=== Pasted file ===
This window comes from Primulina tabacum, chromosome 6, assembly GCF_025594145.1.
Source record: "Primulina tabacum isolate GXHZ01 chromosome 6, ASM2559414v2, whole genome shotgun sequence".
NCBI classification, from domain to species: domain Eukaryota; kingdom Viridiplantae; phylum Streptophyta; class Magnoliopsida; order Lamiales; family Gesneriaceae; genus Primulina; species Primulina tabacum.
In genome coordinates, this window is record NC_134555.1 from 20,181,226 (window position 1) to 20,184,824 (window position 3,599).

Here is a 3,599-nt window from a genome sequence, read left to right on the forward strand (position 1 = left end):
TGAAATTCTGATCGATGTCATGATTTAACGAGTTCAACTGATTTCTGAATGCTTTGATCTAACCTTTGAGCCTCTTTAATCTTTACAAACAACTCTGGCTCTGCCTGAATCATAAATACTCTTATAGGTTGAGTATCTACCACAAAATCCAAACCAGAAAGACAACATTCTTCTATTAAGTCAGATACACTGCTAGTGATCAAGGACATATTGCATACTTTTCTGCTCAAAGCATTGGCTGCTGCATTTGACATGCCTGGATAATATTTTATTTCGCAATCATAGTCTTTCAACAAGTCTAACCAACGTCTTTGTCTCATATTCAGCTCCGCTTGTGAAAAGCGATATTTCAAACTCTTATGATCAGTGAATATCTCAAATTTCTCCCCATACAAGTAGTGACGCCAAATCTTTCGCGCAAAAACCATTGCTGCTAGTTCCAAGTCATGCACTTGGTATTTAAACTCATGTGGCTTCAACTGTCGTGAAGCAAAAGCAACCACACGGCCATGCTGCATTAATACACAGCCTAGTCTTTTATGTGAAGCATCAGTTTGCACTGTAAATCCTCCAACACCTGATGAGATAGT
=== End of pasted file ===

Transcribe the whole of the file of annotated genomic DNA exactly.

This window comes from Primulina tabacum, chromosome 6, assembly GCF_025594145.1.
Source record: "Primulina tabacum isolate GXHZ01 chromosome 6, ASM2559414v2, whole genome shotgun sequence".
NCBI classification, from domain to species: domain Eukaryota; kingdom Viridiplantae; phylum Streptophyta; class Magnoliopsida; order Lamiales; family Gesneriaceae; genus Primulina; species Primulina tabacum.
In genome coordinates, this window is record NC_134555.1 from 20,181,226 (window position 1) to 20,184,824 (window position 3,599).

Here is a 3,599-nt window from a genome sequence, read left to right on the forward strand (position 1 = left end):
TGAAATTCTGATCGATGTCATGATTTAACGAGTTCAACTGATTTCTGAATGCTTTGATCTAACCTTTGAGCCTCTTTAATCTTTACAAACAACTCTGGCTCTGCCTGAATCATAAATACTCTTATAGGTTGAGTATCTACCACAAAATCCAAACCAGAAAGACAACATTCTTCTATTAAGTCAGATACACTGCTAGTGATCAAGGACATATTGCATACTTTTCTGCTCAAAGCATTGGCTGCTGCATTTGACATGCCTGGATAATATTTTATTTCGCAATCATAGTCTTTCAACAAGTCTAACCAACGTCTTTGTCTCATATTCAGCTCCGCTTGTGAAAAGCGATATTTCAAACTCTTATGATCAGTGAATATCTCAAATTTCTCCCCATACAAGTAGTGACGCCAAATCTTTCGCGCAAAAACCATTGCTGCTAGTTCCAAGTCATGCACTTGGTATTTAAACTCATGTGGCTTCAACTGTCGTGAAGCAAAAGCAACCACACGGCCATGCTGCATTAATACACAGCCTAGTCTTTTATGTGAAGCATCAGTTTGCACTGTAAATCCTCCAACACCTGATGAGATAGT